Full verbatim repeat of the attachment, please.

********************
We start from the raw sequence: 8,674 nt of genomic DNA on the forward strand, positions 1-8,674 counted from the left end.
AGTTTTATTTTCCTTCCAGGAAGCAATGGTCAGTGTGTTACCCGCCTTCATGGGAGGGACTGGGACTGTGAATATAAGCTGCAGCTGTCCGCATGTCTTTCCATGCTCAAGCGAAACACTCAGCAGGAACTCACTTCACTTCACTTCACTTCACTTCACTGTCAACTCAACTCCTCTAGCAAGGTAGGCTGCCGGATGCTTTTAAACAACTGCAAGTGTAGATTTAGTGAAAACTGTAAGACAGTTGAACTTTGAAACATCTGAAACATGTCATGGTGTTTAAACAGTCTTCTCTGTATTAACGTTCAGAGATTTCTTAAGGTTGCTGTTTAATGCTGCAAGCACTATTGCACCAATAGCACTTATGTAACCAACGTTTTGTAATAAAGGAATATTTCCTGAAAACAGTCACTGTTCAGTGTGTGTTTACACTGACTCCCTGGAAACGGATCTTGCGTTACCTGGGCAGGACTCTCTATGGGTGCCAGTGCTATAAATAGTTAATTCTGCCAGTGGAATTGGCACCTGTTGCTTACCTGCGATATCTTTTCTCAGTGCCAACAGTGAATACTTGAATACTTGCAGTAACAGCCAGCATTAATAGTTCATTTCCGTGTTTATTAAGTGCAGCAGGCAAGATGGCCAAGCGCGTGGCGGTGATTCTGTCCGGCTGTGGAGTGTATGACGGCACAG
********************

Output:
We start from the raw sequence: 8,674 nt of genomic DNA on the forward strand, positions 1-8,674 counted from the left end.
AGTTTTATTTTCCTTCCAGGAAGCAATGGTCAGTGTGTTACCCGCCTTCATGGGAGGGACTGGGACTGTGAATATAAGCTGCAGCTGTCCGCATGTCTTTCCATGCTCAAGCGAAACACTCAGCAGGAACTCACTTCACTTCACTTCACTTCACTTCACTGTCAACTCAACTCCTCTAGCAAGGTAGGCTGCCGGATGCTTTTAAACAACTGCAAGTGTAGATTTAGTGAAAACTGTAAGACAGTTGAACTTTGAAACATCTGAAACATGTCATGGTGTTTAAACAGTCTTCTCTGTATTAACGTTCAGAGATTTCTTAAGGTTGCTGTTTAATGCTGCAAGCACTATTGCACCAATAGCACTTATGTAACCAACGTTTTGTAATAAAGGAATATTTCCTGAAAACAGTCACTGTTCAGTGTGTGTTTACACTGACTCCCTGGAAACGGATCTTGCGTTACCTGGGCAGGACTCTCTATGGGTGCCAGTGCTATAAATAGTTAATTCTGCCAGTGGAATTGGCACCTGTTGCTTACCTGCGATATCTTTTCTCAGTGCCAACAGTGAATACTTGAATACTTGCAGTAACAGCCAGCATTAATAGTTCATTTCCGTGTTTATTAAGTGCAGCAGGCAAGATGGCCAAGCGCGTGGCGGTGATTCTGTCCGGCTGTGGAGTGTATGACGGCACAG